Interview: Asus CEO Jerry Shen

In 2007 when Apple launched the MacBook Air, it created a lot of media attention. So this year Asus plans to launch the Fold/Unfold, not following with tradition, to create a similar momentum.

TR: So it is like a more affordable and economical PC version of the MacBook Air?

JS: Yes. Have you seen the pre-production prototype of the Fold/Unfold? [Assistant fetches in the mock-up prototype]. As you see it is pretty… different!

TR: It is certainly different. It's a real departure, design wise. So this is definitely going to be available to consumers in time for Christmas 2009?

JS: It will be available around September or October time later this year.

TR: What about the selling price?

JS: The end-user price will be somewhere between $1000 and $1500.

TR: So you think this will have a similar impact on the market to that of the original Eee PC back in 2007?

JS: Yes, because it is something different, exciting and original. Just as with the 'Seashell' Eee PC 1008 also, we are offering a new polymer battery offering up to five hours battery life.

TR: Will Asus' netbooks ship with Windows 7 later this year, as soon as Microsoft's new OS is finally released?

JS: That's dependent on Microsoft's schedule. But for sure, with the touch product – the Eee T91 – and for the other new Eee PC products, we are already testing with Windows 7.

TR: Netbooks are getting much better graphics capabilities – do you think we will soon be able to play proper 3D videogames on netbooks?

JS: The Eee PC graphics chips are from AMD or Nvidia – so we do not really experiment with those - but we will work with Intel to see how we can advance those technologies.

TR: What about that dual screen concept PC that you have been showing at CeBit?

JS: For the dual screen concept there are two parts – it can work as a dual-screen monitor or it can work with one screen acting as a [touchscreen] keyboard. The trigger idea was that there are often times when you need a bigger screen or more screens. Like in an investment bank, for example, they have so many screens!

This concept is still in development. We are still trying to see if we can make people understand this concept easily. So right now it is my priority to keep working on this concept. OLED is still very expensive. And when you touch a normal keyboard, you feel it. But if we use a touchscreen keyboard, there is no response. You can maybe use the voice for input, but this is still something we need to work on before it is commercialised. So this will not launch this year. This one [indicates Fold/Unfold prototype] will launch this year.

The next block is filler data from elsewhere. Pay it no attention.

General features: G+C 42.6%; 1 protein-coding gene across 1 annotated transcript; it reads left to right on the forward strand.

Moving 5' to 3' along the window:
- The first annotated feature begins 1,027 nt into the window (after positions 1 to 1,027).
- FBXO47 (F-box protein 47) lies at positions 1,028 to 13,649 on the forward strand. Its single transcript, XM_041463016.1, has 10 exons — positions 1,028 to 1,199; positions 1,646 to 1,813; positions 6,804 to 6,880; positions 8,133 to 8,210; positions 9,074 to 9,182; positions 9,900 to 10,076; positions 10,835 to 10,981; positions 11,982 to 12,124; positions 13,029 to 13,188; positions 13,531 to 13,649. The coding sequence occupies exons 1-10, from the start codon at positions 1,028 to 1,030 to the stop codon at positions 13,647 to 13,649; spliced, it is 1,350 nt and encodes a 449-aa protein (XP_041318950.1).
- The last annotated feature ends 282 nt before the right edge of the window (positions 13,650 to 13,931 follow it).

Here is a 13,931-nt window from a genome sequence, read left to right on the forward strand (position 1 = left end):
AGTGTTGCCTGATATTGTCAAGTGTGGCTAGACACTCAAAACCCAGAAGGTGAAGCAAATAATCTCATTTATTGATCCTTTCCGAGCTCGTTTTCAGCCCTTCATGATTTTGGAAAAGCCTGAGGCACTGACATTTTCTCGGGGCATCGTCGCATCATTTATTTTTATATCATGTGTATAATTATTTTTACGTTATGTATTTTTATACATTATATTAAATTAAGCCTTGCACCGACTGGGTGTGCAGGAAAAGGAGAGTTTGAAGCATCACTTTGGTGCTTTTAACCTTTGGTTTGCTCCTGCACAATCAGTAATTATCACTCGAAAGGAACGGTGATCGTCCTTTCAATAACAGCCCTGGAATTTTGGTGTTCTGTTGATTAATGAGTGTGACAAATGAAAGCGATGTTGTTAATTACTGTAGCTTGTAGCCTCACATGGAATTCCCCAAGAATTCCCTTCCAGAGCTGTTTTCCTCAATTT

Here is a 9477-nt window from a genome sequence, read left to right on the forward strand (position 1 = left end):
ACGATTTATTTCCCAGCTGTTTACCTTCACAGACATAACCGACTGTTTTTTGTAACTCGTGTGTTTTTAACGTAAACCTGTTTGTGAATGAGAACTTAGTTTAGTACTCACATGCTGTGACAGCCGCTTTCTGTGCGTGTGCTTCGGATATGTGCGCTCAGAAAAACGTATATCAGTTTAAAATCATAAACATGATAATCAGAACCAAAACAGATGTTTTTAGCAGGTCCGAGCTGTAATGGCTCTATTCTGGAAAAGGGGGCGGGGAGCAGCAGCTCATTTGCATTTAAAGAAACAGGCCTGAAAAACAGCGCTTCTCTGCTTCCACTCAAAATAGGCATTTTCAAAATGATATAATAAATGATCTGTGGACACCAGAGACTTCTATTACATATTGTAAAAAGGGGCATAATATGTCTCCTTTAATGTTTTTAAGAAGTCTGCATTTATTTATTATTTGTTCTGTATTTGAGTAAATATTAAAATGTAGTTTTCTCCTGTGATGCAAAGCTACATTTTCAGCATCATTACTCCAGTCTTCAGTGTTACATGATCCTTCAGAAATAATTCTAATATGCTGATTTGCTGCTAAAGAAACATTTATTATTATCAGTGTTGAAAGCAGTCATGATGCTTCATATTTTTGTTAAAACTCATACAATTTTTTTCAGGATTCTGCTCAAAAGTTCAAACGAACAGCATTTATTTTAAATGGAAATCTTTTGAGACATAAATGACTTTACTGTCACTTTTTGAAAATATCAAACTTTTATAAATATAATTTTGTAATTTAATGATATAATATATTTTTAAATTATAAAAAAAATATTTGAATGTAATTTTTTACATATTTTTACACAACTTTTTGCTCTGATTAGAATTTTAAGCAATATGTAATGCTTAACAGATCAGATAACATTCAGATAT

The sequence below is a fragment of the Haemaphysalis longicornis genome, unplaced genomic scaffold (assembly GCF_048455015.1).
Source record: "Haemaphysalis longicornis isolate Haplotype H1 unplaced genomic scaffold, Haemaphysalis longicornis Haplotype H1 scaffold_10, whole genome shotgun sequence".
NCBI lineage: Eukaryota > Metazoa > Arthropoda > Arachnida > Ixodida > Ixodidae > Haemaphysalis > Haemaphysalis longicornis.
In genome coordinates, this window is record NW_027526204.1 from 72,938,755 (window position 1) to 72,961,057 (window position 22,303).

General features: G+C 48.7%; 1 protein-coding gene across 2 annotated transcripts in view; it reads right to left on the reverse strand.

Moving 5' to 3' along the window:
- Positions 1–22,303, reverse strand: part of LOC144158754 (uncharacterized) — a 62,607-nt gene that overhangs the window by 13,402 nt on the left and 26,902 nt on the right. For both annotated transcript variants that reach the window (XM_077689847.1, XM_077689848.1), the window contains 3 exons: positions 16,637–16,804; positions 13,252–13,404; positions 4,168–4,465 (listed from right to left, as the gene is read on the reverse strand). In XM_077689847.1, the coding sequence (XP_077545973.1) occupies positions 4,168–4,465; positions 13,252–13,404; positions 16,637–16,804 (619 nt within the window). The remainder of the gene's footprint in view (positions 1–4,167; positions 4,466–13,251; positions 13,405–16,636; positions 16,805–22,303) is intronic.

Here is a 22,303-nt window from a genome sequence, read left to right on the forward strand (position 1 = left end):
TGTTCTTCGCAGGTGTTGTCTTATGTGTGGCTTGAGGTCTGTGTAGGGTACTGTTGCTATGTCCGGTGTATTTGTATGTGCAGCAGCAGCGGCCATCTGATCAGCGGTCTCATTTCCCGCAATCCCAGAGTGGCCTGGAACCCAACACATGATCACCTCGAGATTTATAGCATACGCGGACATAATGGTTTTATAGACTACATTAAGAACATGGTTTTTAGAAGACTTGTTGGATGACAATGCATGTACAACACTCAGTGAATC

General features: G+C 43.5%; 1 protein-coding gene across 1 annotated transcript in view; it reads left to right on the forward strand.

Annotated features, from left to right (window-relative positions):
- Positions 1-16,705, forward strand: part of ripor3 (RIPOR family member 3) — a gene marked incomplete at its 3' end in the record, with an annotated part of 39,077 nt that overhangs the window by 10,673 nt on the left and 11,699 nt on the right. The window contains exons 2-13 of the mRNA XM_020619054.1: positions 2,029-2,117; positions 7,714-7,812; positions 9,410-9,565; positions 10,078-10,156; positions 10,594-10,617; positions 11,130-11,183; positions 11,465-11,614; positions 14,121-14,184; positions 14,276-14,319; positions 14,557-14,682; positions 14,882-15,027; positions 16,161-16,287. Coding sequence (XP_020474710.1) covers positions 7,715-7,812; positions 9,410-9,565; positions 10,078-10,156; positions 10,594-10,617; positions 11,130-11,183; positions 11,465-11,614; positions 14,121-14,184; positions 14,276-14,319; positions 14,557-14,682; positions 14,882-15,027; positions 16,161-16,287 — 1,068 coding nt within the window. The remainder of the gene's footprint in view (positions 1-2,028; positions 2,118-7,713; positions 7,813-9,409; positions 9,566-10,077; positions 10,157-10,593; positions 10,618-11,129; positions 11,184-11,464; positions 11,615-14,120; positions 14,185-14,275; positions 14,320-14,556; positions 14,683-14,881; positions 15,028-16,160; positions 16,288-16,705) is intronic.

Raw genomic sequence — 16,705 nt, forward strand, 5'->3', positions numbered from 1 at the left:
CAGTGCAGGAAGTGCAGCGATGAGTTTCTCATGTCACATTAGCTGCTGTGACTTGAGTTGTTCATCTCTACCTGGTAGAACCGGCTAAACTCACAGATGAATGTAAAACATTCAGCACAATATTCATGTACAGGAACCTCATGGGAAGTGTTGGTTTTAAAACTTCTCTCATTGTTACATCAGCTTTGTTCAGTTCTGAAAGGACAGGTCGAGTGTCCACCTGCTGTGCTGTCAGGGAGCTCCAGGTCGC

TR: That takes me onto one interesting point your Chairman made in his CeBit 2009 presentation – he mentioned that Asus wants to see 'the end of the keyboard' and that you want to implement speech recognition.

JS: Oh for sure. Actually, internally we have one team dedicated to studying voice recognition. Touch and gesture input is universal, whereas language is not universal. The first Eee PC or Eee Top products implementing voice-recognition and features will be ready by Q3/Q4 2009 – with our dedicated development team working with third parties in both Japan and the US and reporting directly to me. So this is something we will see very soon, later this year.

TR: Asus' new Skype videophone device is a bit of a departure for you. Tell us more about that.

JS: With this machine, Skype asked us to really focus heavily on the voice quality – from the speakers on the device – which we have tuned to offer great quality. I installed one in my house and another one in the US, so I use the machine to have video conferences.

TR: So how will this be marketed? Who do you think will buy this?

JS: I will buy one for my mother in the south of Taiwan and one for my house so I can have videochats with her easily. So we plan to sell them in pairs. It is very easy to use, even for a non-PC user. For this first generation one, we have just used traditional buttons. For the second generation Skypephone we plan to implement a touchscreen, which we should bring out later this year.

TR: So with these types of developments in VoIP technologies [for casual and non-PC users] do you think we might we see the end of the traditional cellphone in, say, three to five years down the line?

JS: Traditional phone companies are threatened because Skype threatens their profits. As for our plans, we want to develop these products in such a way to keep the costs down and make them even more affordable in the future.

Adam Hartley